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Notwithstanding that the very subject matter of Holy Week and Easter, with its principal feminine dramatis personae in the form of the three Marys, presages a high level of scope in any case for the introduction of a theatrical note into conventual composition, the musical range and dramatic impetus present in these performances by Cappella Artemisia is quite extraordinary.

Some names here are well-known: Adriano Banchieri, Claudio Monteverdi, even Chiara Margarita Cozzolani is becoming more so, but many others are a great deal more obscure and richly deserve this superb reading. Aided and abetted by a team of plucked, keyed and string bassi, and occasional traversi, the all-female vocalists (predominantly native Italian speakers) work in various permutations, and when en masse produce an appealingly rich sound, balancing soloistic lyricism with a blend that comes from deference not to each other but to the hierarchy of tactus and to crisp enunciation. There’s a splendid example of this blend in the final track, Maria Xaveria Perucona’s Cessate tympana, where the massed consonants fizz with great verve. Rosa Giacinta Badalla’s Silentio, on the vanquishing of Hell at the Resurrection, shows a first-rate rhetorical command by the soloist and deftly pliant harpistry, giving way to a lyrical vocal line and energised, light-touched string bass – a joy. Wholeheartedly recommended.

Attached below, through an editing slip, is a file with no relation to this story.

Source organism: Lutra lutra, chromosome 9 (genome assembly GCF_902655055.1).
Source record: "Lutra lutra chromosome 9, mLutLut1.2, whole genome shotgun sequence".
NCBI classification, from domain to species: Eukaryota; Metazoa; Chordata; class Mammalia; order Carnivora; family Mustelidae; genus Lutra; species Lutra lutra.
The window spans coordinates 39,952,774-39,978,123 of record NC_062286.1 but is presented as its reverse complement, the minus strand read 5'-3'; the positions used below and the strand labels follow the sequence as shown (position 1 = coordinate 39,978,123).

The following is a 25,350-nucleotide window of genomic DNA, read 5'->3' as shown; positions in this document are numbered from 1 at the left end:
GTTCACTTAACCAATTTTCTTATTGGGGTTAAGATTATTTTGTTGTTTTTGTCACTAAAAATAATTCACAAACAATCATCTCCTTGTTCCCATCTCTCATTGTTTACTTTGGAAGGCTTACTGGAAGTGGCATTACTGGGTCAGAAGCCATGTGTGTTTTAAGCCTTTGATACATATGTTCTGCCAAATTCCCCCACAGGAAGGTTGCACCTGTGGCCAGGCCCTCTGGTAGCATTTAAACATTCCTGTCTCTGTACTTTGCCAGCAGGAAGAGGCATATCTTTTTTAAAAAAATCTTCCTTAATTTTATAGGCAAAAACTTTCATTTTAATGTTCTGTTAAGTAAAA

Catherine Groom Read the full review on Agora Classica


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Early Music Today, 2014 - ©Rhinegold Publishing